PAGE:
Tycoon Li Ka Shing's son Victor hopes security law will help revive Hong Kong

People gather to watch the sunset at a viewing platform overlooking Victoria Harbour and the Kowloon skyline in Hong Kong on May 5, 2020.
People gather to watch the sunset at a viewing platform overlooking Victoria Harbour and the Kowloon skyline in Hong Kong on May 5, 2020.PHOTO: AFP

HONG KONG (BLOOMBERG) - Victor Li, the elder son of legendary Hong Kong tycoon Li Ka Shing, is hoping that a security law proposed by Beijing would help the semi-autonomous Chinese city bounce back from months of social unrest.

"Hong Kong is now in an atmosphere of political turmoil and business uncertainties," the 55-year-old, who seldom comments on politics, said in an e-mail sent on Tuesday (May 26) through representatives of his property flagship CK Asset Holdings Ltd.

"I hope the related draft can stabilise Hong Kong and help its society and economy return to normal."

China last week announced it would write a new national security law into Hong Kong's charter to quell demonstrations seen as challenging its authority, sparking outrage among some residents and risking further turbulence in the territory. The city's US$363 billion (S$516 billion) economy is already battling a recession, with the second blow coming from the coronavirus pandemic that's decimated industries from retail to tourism.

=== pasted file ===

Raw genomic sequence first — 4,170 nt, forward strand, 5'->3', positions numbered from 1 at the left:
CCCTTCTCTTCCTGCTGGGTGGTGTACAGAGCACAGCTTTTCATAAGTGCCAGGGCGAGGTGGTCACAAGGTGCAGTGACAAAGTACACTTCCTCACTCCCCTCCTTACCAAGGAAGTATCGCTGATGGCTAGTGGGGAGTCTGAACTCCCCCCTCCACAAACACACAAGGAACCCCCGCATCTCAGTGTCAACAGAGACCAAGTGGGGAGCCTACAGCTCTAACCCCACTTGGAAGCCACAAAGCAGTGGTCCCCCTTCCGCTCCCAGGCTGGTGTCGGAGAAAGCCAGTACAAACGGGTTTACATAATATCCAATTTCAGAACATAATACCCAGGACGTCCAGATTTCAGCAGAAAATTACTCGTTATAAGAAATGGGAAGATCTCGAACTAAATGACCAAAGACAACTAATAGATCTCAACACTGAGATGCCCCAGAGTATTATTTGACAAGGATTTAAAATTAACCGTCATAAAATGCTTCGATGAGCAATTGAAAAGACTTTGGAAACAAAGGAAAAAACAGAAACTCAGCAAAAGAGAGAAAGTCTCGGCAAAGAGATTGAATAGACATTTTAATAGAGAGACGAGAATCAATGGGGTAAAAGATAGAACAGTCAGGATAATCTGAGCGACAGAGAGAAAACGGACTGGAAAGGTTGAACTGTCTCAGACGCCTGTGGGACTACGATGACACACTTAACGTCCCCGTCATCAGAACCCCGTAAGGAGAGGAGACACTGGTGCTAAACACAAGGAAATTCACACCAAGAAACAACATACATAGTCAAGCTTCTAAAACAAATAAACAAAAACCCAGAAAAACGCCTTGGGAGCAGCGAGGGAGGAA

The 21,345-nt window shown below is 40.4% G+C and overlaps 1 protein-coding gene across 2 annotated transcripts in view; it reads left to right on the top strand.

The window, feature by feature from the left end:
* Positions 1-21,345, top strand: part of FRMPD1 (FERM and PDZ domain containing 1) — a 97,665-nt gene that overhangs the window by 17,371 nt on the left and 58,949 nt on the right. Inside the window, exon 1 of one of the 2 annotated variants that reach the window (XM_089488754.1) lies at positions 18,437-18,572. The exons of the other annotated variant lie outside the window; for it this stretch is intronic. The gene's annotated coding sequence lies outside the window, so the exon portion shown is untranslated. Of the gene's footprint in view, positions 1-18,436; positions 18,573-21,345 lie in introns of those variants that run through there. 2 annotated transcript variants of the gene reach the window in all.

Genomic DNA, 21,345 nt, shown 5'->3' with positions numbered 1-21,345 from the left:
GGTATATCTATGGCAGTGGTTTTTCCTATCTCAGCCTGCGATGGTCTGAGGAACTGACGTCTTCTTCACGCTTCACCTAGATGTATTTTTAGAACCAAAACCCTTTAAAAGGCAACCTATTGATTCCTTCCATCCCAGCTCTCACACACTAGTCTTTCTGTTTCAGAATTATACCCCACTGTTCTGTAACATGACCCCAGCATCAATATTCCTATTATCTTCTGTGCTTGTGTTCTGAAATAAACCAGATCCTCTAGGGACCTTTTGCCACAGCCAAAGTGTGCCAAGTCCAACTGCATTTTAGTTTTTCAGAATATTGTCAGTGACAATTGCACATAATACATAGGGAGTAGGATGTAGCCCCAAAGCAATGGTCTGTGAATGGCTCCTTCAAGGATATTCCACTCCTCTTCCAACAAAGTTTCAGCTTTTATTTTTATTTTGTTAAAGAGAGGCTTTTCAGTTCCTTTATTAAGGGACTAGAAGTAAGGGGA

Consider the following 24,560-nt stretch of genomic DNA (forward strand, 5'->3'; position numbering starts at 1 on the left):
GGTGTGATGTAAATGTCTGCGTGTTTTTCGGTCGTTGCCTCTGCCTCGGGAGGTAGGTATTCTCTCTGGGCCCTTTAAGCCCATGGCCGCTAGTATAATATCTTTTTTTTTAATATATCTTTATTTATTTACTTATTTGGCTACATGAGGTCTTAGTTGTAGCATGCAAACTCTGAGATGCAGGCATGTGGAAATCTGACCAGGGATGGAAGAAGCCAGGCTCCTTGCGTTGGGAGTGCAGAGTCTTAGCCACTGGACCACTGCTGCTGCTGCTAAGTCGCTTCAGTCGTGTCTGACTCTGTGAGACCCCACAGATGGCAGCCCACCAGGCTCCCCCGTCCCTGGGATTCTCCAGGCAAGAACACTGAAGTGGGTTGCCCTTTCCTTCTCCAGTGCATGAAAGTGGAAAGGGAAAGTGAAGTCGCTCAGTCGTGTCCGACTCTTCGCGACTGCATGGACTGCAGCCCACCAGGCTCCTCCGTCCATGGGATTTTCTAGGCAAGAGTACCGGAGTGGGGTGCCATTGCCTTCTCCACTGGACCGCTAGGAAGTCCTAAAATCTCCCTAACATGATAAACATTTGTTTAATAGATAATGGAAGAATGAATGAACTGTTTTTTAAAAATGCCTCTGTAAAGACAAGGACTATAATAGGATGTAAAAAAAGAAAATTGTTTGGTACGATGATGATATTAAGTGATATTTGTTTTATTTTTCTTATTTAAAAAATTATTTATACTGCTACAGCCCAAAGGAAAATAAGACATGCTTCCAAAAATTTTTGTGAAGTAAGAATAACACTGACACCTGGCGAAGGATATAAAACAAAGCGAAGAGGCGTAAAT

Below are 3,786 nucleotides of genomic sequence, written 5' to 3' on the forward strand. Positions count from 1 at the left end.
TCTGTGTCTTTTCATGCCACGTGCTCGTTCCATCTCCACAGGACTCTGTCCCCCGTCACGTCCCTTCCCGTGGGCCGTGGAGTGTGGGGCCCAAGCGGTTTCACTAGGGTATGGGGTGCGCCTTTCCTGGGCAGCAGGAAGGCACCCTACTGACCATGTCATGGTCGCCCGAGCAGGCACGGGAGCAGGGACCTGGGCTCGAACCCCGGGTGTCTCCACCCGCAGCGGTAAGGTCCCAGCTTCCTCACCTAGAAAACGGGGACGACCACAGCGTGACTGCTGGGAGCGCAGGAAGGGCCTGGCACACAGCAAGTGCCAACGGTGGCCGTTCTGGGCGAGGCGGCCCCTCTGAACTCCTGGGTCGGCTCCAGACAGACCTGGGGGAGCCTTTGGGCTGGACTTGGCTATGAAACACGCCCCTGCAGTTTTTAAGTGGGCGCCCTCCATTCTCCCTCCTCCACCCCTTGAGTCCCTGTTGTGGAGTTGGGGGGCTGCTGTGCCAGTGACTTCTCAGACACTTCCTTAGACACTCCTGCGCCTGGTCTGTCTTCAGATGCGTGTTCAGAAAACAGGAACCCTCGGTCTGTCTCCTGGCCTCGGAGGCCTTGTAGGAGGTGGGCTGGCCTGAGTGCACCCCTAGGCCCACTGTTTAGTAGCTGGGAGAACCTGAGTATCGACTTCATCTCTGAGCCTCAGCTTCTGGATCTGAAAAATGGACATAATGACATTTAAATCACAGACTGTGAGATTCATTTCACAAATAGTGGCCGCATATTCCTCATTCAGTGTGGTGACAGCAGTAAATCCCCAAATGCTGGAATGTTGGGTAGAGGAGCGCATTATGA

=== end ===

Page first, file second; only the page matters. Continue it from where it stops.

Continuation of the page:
The proposed measure is expected to pass through the National People's Congress, China's rubber-stamp parliament, before the end of its annual session on May 28. The lack of details surrounding the new law has generated alarm among businesses and lawyers, while China sought to reassure Hong Kong that its judiciary would remain independent.

The junior Li is one of the first among Hong Kong tycoons to express an opinion on the recent political developments. During the prolonged political unrest last year, the senior Li, 91, pleaded with Beijing to be lenient towards the city's youth, while imploring pro-democracy activists to show more understanding.

Those comments prompted China's highest law-enforcement body, the Central Political and Legal Affairs Commission, to lash out on social media by accusing Hong Kong's richest man of encouraging crime.

 
 

Victor Li, who took over in 2018 as chairman of his father's sprawling empire spanning ports to telecommunications and retail, is also a local delegate to China's top advisory body, Chinese People's Political Consultative Conference. The scion is now the chairman of CK Hutchison Holdings Ltd., CK Asset and CK Infrastructure Holdings Ltd.